Inspections Aim To Put Out House Fires Before They Begin
Last year in North Carolina, there were 83 fire-related deaths. So far this year, there have already been 91, many of them in homes that lacked working smoke alarms. To combat this trend, last weekend The Office of State Fire Marshal organized a massive canvassing effort. Firefighters conducted free home inspections in neighborhoods across the state and installed thousands of smoke alarms.
In Winston-Salem, courtesy home evaluations like these happen year-round, and the city fire department provides smoke alarms at no cost for residents in need. But Winston-Salem Fire Department Senior Community Educator Sabrina Stowe says the rising death toll means that challenges remain. She spoke with WFDD’s David Ford.
On the higher number of fire-related deaths in 2018:
For me, it just indicates that we need to do more in terms of fire prevention. We need to do more educating to our public. We need to make sure that people are taking preventive measures and be more cautious about things.
The thing about fire is people just think that it will never happen to them because it has never happened to them. But it only takes one time to have a devastating effect on your life. So, what we try to do is to put more education into especially those areas that we call hot spots where we're seeing more fires. There may be language barriers where we have different people coming into communities that may not understand that there are fire codes or that there are fire prevention things that they need to consider. So, there are a lot of variables. And for the most part it's just people making mistakes.
On the most common mistakes people make regarding fire prevention:
It’s what we may consider common knowledge, but people just forget. They're leaving food on the stove; leaving curling irons turned on and leave the house—things that we know that we shouldn't do, but we get distracted. They’re leaving candles burning when they leave the room; leaving the bathroom fan on when they're leaving the home and not realizing that that wire could get burned out and ignite an electrical fire. They’re leaving clothes dryers on when they leave home; overloading circuits in an outlet. They are things that we know we shouldn't do, but we do because we've done it before and there's never been an issue.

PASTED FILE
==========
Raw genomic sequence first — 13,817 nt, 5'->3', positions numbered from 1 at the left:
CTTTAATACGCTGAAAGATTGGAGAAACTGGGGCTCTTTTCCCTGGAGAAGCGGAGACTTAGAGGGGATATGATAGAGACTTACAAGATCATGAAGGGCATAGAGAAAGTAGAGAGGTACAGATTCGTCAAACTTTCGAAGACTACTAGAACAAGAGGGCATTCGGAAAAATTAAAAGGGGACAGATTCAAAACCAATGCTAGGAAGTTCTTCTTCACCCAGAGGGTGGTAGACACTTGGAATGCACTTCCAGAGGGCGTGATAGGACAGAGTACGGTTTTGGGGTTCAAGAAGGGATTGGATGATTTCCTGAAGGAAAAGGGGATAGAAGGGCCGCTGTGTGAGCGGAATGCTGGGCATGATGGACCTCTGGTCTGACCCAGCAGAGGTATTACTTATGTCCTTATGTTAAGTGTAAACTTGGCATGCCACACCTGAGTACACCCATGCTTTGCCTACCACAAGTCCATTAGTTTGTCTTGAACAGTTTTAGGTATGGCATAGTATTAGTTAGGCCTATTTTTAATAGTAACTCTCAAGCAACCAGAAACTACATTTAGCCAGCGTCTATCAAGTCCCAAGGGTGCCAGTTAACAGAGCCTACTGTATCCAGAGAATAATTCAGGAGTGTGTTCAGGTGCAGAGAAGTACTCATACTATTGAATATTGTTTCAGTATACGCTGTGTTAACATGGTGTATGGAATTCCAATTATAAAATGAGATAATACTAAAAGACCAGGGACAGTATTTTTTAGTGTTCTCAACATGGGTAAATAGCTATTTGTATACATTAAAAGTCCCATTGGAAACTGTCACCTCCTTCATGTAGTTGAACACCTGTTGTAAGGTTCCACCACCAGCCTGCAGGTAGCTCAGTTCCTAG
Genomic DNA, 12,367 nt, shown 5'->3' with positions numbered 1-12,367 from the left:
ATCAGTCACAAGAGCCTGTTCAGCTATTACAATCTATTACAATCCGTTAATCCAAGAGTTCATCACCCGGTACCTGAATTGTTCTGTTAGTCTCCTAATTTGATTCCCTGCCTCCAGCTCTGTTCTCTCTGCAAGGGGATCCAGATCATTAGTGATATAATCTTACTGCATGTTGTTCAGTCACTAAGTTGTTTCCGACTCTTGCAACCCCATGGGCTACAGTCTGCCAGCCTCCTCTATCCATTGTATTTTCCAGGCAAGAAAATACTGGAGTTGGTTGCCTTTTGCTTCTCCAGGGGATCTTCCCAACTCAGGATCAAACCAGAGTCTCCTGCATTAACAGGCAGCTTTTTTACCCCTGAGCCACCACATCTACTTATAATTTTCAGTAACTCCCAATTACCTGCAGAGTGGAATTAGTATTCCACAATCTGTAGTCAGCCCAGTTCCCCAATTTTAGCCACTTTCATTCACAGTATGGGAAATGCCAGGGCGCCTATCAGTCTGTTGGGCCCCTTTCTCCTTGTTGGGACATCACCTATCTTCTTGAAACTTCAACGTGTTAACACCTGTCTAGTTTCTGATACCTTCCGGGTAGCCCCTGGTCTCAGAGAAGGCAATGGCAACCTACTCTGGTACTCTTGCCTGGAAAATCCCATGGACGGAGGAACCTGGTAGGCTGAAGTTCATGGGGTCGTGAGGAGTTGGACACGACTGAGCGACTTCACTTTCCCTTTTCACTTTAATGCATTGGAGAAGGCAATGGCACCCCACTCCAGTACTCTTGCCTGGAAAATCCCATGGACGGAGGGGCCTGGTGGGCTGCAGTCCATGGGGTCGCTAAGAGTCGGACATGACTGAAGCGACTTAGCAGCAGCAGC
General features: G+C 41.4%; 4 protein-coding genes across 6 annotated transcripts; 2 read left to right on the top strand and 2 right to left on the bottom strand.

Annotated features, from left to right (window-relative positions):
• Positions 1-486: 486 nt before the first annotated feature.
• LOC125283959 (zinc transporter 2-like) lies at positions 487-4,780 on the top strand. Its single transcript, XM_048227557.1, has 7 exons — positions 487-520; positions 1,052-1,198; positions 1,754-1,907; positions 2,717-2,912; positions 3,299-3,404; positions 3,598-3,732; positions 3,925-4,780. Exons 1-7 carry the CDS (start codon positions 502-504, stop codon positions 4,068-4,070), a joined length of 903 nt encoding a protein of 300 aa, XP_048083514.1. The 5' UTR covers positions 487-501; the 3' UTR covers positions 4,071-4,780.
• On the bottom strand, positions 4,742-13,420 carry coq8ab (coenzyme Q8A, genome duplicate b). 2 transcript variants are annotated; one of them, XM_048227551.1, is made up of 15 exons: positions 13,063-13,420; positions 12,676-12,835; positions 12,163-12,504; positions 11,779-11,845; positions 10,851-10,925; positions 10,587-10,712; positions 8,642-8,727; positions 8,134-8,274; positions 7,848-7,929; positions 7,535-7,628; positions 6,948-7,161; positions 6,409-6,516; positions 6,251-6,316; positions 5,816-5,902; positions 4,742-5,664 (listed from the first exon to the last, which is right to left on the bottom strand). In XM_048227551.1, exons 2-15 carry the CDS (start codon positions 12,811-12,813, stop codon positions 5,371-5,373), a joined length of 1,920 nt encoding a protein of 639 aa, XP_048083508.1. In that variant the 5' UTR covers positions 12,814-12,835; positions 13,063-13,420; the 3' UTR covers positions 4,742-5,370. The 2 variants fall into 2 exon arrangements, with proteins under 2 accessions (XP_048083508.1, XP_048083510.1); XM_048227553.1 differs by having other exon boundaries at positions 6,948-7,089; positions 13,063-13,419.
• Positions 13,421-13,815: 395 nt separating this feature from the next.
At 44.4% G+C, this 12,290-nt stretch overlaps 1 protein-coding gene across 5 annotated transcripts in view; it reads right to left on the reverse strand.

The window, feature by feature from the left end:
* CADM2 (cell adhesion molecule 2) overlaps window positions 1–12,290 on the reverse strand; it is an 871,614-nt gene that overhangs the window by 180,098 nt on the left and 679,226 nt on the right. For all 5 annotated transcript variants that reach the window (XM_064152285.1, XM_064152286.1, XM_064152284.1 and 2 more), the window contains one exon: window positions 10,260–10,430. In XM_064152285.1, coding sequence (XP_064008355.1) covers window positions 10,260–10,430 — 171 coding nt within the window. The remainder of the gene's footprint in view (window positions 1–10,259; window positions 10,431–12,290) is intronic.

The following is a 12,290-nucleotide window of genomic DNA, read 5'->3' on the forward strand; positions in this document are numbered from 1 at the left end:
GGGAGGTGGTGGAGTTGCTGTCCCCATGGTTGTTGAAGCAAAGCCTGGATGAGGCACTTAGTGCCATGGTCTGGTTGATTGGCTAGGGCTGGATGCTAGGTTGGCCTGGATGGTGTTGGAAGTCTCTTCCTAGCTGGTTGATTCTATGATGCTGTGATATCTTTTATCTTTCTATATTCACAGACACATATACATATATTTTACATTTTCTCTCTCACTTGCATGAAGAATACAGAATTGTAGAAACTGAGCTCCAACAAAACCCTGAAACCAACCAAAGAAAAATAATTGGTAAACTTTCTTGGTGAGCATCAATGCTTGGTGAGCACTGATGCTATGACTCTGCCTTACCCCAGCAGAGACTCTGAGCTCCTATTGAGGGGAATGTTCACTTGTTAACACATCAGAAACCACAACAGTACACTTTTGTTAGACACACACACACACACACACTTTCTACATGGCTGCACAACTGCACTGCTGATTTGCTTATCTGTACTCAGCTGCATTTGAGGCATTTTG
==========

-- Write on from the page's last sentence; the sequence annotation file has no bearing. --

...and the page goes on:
What sorts of things are covered during the fire department’s home inspections?
The primary thing that they're going to look for is smoke alarms, because that is going to be the number one thing that people use to alert them to a fire. And we want to make sure that they're alerted and they're going to get out. We're looking to make sure that they have the correct number of smoke alarms. We install them based on what the city ordinance requires and what the National Fire Protection Association recommends as well. They indicate that smoke alarms should be in every bedroom. Inside the bedrooms there should be at least one immediately outside of the sleeping area and one on each level of the home, and that would include basements and attics as well.
Other fire prevention tips:
- Make sure your house number is visible from the street for emergency responders to locate you.
- Use extension cords only on a temporary basis.
- Replace smoke detectors every 10 years. Install smoke detectors in every bedroom and in hallways.
- Replace smoke detector batteries every six months. You can use the old batteries for toys, games and other devices.
- Vacuum the area around smoke detectors and vacuum dust from the openings.
- All combustible items (hand towels, oven mitts, etc.) should be kept at least one foot away from all cooking surfaces.
- Install carbon monoxide detectors on every floor.
- Identify which upstairs window you'd use for an emergency escape. Pick the window that's not blocked below by another home or by an AC unit. Keep a home escape ladder and test installing it and removing it so that you're familiar with it.
Editor’s Note: This transcript was lightly edited for clarity.